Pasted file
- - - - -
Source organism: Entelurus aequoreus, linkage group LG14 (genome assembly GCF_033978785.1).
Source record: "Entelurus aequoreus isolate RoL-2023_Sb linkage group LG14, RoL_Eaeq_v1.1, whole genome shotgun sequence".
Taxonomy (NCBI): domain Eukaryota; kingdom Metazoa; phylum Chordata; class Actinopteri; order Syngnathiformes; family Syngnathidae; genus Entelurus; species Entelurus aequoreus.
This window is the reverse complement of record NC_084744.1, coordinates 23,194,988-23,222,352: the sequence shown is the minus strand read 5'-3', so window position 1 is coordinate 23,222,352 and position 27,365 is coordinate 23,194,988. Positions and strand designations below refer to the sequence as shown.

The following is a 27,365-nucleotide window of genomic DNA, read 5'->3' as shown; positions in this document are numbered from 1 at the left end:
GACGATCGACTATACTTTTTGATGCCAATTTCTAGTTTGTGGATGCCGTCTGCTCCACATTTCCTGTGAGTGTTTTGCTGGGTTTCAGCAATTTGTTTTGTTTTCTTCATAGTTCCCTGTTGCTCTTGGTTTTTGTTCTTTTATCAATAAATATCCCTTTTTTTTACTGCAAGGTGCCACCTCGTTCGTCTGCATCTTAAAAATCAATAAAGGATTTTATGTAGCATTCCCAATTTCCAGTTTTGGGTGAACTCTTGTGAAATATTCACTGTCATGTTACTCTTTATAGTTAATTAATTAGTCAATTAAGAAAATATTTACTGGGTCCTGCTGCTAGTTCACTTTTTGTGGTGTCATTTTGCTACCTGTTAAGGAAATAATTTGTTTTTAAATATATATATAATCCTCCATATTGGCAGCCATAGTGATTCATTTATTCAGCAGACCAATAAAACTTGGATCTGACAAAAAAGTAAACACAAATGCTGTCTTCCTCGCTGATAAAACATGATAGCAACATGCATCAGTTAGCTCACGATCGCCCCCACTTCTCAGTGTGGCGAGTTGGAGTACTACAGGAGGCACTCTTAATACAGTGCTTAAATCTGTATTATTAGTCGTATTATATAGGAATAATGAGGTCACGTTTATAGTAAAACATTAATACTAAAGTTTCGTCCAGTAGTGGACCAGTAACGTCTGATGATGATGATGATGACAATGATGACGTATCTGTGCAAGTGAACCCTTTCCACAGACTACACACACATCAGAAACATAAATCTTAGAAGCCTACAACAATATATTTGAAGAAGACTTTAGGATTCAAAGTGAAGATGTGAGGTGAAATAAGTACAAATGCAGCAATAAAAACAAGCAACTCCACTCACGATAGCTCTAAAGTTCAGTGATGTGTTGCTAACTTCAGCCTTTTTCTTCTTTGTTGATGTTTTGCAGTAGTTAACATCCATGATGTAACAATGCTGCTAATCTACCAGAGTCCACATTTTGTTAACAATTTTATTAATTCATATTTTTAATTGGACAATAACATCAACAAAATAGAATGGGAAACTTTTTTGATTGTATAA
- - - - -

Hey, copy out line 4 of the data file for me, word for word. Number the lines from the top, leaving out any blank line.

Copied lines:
This window is the reverse complement of record NC_084744.1, coordinates 23,194,988-23,222,352: the sequence shown is the minus strand read 5'-3', so window position 1 is coordinate 23,222,352 and position 27,365 is coordinate 23,194,988. Positions and strand designations below refer to the sequence as shown.